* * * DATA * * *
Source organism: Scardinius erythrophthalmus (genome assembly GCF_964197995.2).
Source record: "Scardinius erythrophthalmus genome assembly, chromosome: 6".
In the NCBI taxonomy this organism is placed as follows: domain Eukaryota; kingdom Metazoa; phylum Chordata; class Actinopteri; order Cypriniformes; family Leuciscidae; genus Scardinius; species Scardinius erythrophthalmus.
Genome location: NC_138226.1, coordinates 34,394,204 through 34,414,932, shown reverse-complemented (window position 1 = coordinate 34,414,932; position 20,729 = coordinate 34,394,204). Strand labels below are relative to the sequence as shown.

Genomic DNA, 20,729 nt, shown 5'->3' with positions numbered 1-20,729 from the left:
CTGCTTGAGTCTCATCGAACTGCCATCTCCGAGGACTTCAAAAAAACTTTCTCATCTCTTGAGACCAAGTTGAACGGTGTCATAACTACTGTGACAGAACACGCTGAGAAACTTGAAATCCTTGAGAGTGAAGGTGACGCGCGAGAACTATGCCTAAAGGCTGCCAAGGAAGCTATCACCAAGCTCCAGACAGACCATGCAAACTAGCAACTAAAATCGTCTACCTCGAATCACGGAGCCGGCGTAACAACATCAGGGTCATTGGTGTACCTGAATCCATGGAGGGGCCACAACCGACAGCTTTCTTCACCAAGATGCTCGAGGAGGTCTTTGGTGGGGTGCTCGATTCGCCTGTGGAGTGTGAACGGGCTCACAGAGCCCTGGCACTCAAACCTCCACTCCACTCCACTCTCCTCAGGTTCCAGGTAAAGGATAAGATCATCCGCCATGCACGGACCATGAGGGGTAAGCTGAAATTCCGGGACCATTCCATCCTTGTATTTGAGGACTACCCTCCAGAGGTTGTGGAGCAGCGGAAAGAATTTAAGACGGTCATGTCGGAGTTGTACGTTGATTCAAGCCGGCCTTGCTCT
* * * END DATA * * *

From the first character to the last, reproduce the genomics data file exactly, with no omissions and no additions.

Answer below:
Source organism: Scardinius erythrophthalmus (genome assembly GCF_964197995.2).
Source record: "Scardinius erythrophthalmus genome assembly, chromosome: 6".
In the NCBI taxonomy this organism is placed as follows: domain Eukaryota; kingdom Metazoa; phylum Chordata; class Actinopteri; order Cypriniformes; family Leuciscidae; genus Scardinius; species Scardinius erythrophthalmus.
Genome location: NC_138226.1, coordinates 34,394,204 through 34,414,932, shown reverse-complemented (window position 1 = coordinate 34,414,932; position 20,729 = coordinate 34,394,204). Strand labels below are relative to the sequence as shown.

Genomic DNA, 20,729 nt, shown 5'->3' with positions numbered 1-20,729 from the left:
CTGCTTGAGTCTCATCGAACTGCCATCTCCGAGGACTTCAAAAAAACTTTCTCATCTCTTGAGACCAAGTTGAACGGTGTCATAACTACTGTGACAGAACACGCTGAGAAACTTGAAATCCTTGAGAGTGAAGGTGACGCGCGAGAACTATGCCTAAAGGCTGCCAAGGAAGCTATCACCAAGCTCCAGACAGACCATGCAAACTAGCAACTAAAATCGTCTACCTCGAATCACGGAGCCGGCGTAACAACATCAGGGTCATTGGTGTACCTGAATCCATGGAGGGGCCACAACCGACAGCTTTCTTCACCAAGATGCTCGAGGAGGTCTTTGGTGGGGTGCTCGATTCGCCTGTGGAGTGTGAACGGGCTCACAGAGCCCTGGCACTCAAACCTCCACTCCACTCCACTCTCCTCAGGTTCCAGGTAAAGGATAAGATCATCCGCCATGCACGGACCATGAGGGGTAAGCTGAAATTCCGGGACCATTCCATCCTTGTATTTGAGGACTACCCTCCAGAGGTTGTGGAGCAGCGGAAAGAATTTAAGACGGTCATGTCGGAGTTGTACGTTGATTCAAGCCGGCCTTGCTCT